NSO Group, a surveillance company in Israel, can continue to sell its spyware to governments across the globe, according to a local court ruling.
On Sunday, a Tel Aviv district court rejected a petition from Amnesty International demanding Israeli authorities revoke NSO Group’s export license.
For years now, NSO Group has been selling its surveillance products to governments as a way to help them stop criminals and terrorists. However, the company has also been accused of using that same technology to spy on activists, lawyers, and journalists. Its Pegasus spyware, for instance, can secretly take over iOS- and Android-based smartphones to record phone calls, track the device’s location, and hijack the camera, according to security researchers.
Amnesty International demanded Israeli authorities revoke NSO Group’s export license over fears it would help foreign governments violate human rights. In its lawsuit, Amnesty International pointed to a 2018 hacking attempt of one of its own staffers, which allegedly bore the hallmarks of NSO’s spyware technology. (In addition, Facebook claims NSO’s products were behind a hacking attempt on 1,400 users on WhatsApp.)
Those arguments weren’t enough to sway the Tel Aviv court. According to The Jerusalem Post, the court said Israel’s Ministry of Defense (MOD) had a vigorous vetting process in place when it issued the export license to NSO Group. The same ministry also has the power to revoke the license if abuses are found.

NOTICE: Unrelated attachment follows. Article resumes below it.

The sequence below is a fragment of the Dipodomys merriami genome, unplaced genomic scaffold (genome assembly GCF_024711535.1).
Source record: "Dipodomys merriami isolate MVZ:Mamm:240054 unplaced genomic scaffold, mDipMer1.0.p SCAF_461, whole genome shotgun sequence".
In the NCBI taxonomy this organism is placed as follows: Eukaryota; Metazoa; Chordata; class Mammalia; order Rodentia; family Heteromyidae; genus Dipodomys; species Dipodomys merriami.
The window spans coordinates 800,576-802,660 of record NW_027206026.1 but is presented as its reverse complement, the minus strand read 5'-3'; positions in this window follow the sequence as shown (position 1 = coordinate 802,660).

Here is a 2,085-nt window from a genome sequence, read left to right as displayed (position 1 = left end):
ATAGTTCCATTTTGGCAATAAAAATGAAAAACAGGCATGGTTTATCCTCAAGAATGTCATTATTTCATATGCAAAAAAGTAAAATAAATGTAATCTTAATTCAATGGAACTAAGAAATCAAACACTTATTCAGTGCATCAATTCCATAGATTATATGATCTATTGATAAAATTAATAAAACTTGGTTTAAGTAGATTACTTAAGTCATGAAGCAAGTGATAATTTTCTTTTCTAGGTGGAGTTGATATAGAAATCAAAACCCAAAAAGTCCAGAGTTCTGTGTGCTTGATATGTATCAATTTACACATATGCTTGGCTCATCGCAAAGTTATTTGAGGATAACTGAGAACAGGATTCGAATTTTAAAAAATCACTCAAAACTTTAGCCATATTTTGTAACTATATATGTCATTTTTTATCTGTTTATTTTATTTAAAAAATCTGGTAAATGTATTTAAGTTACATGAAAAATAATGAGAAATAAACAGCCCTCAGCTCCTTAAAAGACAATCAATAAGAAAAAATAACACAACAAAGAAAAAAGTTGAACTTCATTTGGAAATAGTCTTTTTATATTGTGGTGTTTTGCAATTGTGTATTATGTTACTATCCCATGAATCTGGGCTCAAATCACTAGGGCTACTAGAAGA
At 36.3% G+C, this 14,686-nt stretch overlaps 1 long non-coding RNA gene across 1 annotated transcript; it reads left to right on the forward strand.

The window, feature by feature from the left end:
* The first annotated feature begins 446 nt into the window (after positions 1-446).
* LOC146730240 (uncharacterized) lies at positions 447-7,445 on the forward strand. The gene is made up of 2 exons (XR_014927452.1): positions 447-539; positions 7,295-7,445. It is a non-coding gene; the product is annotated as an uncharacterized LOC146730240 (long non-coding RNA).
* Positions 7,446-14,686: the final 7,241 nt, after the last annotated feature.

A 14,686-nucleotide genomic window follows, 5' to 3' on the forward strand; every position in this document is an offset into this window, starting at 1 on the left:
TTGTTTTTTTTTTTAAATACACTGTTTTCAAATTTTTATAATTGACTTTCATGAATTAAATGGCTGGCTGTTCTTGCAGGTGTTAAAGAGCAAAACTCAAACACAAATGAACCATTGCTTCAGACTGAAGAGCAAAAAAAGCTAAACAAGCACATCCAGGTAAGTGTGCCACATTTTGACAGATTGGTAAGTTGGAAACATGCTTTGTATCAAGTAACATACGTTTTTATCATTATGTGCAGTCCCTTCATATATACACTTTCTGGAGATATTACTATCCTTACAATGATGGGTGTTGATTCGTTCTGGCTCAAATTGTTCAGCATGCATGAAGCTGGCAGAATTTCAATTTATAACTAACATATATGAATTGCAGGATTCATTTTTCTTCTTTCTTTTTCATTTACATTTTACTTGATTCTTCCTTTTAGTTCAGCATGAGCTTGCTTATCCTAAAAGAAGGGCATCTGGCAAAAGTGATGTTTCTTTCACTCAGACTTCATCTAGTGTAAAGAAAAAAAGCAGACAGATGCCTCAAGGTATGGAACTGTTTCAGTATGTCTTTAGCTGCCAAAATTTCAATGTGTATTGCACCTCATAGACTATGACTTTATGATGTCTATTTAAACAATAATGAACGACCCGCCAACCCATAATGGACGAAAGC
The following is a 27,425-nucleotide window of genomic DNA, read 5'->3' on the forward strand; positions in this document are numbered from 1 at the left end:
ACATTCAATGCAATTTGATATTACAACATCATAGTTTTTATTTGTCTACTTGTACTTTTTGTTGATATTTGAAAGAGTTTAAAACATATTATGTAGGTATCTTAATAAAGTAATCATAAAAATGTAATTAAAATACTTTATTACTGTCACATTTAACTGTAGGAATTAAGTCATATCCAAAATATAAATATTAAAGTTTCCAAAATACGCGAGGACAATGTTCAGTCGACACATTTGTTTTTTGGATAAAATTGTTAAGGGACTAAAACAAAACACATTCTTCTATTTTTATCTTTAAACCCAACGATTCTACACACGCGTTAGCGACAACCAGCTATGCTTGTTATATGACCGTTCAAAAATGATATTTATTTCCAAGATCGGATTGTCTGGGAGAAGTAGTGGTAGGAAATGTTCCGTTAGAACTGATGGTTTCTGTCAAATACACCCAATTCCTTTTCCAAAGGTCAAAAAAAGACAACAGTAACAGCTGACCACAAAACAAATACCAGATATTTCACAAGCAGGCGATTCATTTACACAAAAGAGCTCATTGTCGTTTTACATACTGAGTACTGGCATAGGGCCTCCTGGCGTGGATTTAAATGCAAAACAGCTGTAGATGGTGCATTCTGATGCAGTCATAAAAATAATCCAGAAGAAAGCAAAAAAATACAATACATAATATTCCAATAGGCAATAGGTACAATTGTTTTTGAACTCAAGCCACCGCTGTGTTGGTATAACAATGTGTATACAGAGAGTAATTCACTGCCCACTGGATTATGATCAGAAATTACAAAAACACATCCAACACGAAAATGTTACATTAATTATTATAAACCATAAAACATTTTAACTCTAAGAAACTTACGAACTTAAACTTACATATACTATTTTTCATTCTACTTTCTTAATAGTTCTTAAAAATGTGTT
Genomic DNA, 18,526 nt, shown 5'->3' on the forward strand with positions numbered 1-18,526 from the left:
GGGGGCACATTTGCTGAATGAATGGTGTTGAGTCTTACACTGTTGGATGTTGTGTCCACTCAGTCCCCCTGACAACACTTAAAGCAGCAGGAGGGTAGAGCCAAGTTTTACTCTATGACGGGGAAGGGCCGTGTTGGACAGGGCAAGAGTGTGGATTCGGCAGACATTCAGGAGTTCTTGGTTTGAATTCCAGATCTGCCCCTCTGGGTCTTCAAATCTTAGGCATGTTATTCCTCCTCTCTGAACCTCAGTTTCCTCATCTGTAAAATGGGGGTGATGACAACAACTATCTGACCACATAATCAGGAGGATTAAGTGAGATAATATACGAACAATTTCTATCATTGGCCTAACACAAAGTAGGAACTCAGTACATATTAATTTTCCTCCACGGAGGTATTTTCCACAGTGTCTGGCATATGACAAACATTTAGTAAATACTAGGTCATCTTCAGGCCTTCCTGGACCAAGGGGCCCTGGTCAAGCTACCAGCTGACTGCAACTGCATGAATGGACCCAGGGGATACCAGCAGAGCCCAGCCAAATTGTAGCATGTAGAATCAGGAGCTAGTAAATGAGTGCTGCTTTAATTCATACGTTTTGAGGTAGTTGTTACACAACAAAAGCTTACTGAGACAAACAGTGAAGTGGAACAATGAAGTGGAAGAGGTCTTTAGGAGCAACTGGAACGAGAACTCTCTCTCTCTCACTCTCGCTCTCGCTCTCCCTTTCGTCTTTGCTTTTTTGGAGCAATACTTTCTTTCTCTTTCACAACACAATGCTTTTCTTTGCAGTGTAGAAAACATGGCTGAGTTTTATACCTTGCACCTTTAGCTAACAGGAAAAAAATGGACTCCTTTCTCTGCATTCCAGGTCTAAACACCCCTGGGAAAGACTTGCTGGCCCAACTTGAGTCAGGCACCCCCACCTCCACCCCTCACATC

Amnesty International called Sunday’s ruling “disgraceful.” Danna Ingleton, a deputy director at Amnesty, said “NSO Group continues to profit from human rights abuses with impunity. At a moment when NSO and the Israeli MOD should be held accountable for their practices, it is appalling that the court has failed to do so.”
However, NSO Group claims it has safeguards in place to prevent government clients from misusing its spyware products—even as security researchers and Facebook found the opposite.
“The judgment is irrefutable evidence that the regulatory framework in which we operate in is of the highest international standard,” NSO Group claimed in a statement, which added: “Our detractors, who have made baseless accusations to fit their own agendas, have no answer to the security challenges of the 21st century.”
The Israeli company’s technology gained even more notoriety this January when the Pegasus spyware was tied to an alleged attempt by the Saudi government to hijack Amazon CEO Jeff Bezos’ smartphone. However, both the Saudi government and NSO Group have denied any involvement. “Any suggestion that NSO is involved is defamatory and the company will take legal counsel to address this,” the Israeli company said at the time.
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